Observe the Sons of Ulster Marching Towards the Somme

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ISBN 9780571333257 Format Paperback
9780571333257
Paperback
Published 19/05/2016 Length 144 pages
144

About Book

On 1 July 1916, the 36th (Ulster) Division took part in one of the bloodiest battles in human history, the Battle of the Somme. This enduring war play is a powerful portrayal of mortality, love and loss. In the extraordinary circumstances of World War I, eight ordinary men arechanged, changed utterly.

In 2016, one hundred years after the battle, Observe the Sons of Ulster Marching Towards the Somme by Frank McGuinness was revived in a co-production between Abbey Theatre, Citizens Theatre, Headlong and Liverpool Everyman & Playhouse.

This edition contains a new introduction by P. J. Mathews.

‘There is a touch of genius in McGuinness’s, sensitive, often bleakly comic exploration of the men’s situation.’ Daily Telegraph

‘This is an epic drama that demands recognition for the male human animal in all his complexity, across any boundaries of belief or belonging we care to construct.’ The Scotsman

On 1 July 1916, the 36th (Ulster) Division took part in one of the bloodiest battles in human history, the Battle of the Somme. This enduring war play is a powerful portrayal of mortality, love and loss. In the extraordinary circumstances of World War I, eight ordinary men arechanged, changed utterly.In 2016, one hundred years after the battle, Observe the Sons of Ulster Marching Towards the Somme by Frank McGuinness was revived in a co-production between Abbey Theatre, Citizens Theatre, Headlong and Liverpool Everyman & Playhouse.This edition contains a new introduction by P. J. Mathews.‘There is a touch of genius in McGuinness’s, sensitive, often bleakly comic exploration of the men’s situation.’ Daily Telegraph‘This is an epic drama that demands recognition for the male human animal in all his complexity, across any boundaries of belief or belonging we care to construct.’ The Scotsman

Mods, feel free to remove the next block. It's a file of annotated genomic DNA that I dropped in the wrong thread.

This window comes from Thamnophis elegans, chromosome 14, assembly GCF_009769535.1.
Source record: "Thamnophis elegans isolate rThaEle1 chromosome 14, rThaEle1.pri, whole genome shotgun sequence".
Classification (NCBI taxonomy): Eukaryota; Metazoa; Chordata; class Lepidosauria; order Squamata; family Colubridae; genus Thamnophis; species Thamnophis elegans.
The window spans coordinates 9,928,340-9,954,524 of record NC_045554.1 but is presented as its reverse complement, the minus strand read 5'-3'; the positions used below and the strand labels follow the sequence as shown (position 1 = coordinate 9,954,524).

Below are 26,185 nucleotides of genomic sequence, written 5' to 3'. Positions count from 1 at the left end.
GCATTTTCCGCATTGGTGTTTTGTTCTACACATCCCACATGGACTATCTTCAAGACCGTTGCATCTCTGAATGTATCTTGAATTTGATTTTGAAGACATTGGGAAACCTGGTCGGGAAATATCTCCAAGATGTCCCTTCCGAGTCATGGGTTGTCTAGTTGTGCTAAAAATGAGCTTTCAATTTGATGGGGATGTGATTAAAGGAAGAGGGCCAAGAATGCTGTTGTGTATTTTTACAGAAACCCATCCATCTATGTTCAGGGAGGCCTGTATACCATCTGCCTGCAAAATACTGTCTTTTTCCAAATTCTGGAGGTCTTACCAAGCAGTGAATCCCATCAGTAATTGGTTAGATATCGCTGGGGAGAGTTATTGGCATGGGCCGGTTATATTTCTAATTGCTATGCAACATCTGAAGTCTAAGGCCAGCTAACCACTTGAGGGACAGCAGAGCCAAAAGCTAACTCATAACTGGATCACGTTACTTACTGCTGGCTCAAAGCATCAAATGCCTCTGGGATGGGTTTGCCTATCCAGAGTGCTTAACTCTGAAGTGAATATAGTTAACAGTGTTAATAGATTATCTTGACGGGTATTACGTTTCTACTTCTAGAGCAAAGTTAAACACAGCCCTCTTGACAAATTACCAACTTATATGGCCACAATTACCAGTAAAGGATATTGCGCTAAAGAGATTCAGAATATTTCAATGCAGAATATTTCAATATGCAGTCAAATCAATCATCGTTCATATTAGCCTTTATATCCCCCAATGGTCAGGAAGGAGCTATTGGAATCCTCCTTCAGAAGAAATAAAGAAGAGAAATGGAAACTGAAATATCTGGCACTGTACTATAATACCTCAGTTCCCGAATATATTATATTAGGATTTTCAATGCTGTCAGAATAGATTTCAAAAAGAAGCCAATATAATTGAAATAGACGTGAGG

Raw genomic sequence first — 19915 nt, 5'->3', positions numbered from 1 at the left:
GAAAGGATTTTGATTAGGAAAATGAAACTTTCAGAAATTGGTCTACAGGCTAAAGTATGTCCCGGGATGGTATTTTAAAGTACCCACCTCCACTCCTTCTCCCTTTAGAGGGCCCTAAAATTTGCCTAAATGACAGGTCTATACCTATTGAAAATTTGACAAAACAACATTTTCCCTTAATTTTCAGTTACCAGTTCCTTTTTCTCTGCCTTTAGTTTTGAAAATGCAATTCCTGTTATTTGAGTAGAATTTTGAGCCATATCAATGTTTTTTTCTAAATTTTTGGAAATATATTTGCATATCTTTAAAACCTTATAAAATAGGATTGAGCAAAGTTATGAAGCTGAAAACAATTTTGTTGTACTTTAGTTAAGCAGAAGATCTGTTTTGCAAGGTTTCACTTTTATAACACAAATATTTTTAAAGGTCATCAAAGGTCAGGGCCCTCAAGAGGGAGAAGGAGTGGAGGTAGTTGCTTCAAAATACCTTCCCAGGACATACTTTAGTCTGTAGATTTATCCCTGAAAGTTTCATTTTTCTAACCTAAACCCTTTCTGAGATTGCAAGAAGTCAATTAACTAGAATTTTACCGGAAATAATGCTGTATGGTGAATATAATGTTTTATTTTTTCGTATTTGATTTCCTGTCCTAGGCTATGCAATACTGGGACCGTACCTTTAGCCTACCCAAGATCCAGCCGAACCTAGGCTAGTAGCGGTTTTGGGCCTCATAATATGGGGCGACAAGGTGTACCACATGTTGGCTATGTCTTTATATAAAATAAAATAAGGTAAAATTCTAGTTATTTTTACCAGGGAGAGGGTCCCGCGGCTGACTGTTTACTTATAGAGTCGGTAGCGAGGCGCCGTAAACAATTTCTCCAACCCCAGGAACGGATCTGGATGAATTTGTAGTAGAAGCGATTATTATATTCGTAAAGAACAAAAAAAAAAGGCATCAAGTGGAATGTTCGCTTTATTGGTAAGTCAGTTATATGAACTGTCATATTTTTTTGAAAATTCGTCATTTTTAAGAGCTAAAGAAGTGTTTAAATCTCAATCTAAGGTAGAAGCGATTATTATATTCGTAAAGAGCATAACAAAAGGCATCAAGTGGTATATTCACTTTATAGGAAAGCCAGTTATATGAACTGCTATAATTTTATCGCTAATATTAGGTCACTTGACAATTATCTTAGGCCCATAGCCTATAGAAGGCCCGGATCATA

• About Frank McGuinness

    Frank McGuinness was born in Buncrana, Co. Donegal, and now lives in Dublin and lectures in English at University College Dublin. His plays include: The Factory Girls (Abbey Theatre, Dublin, 1982), Baglady (Abbey, 1985), Observe the Sons of Ulster Marching Towards the Somme (Abbey, 1985; Hampstead Theatre, London, 1986), Innocence (Gate Theatre, Dublin, 1986), Carthaginians (Abbey, 1988; Hampstead, 1989), Mary and Lizzie (RSC, 1989), The Bread Man (Gate, 1991), Someone Who'll Watch Over Me (Hampstead, West End and Broadway, 1992), The Bird Sanctuary (Abbey, 1994), Mutabilitie (NT, 1997), Dolly West's Kitchen (Abbey, 1999; Old Vic, 2000), Gates of Gold (Gate, 2002), Speaking Like Magpies (Swan, Stratford, 2005), There Came a Gypsy Riding (Almeida, London, 2007), Greta Garbo Came to Donegal (Tricycle Theatre, London, 2010) and The Match Box (Liverpool Playhouse Studio, 2012).

    His widely performed versions include Ibsen's Rosmersholm (1987), Peer Gynt (1988), Hedda Gabler (1994), A Doll's House (1997), The Lady from the Sea (2008) and John Gabriel Borkman (2010); Chekhov's Three Sisters (1990) and Uncle Vanya (1995); Lorca's Yerma (1987); Brecht's The Threepenny Opera (1991) and The Caucasian Chalk Circle (1997); Sophocles' Electra (1998) and Oedipus (2008); Ostrovsky's The Storm (1998); Strindberg's Miss Julie (2000); Euripides' Hecuba (2004) and Helen (2009); Racine's Phaedra (2006) and Tirso de Molina's Damned by Despair (2012).

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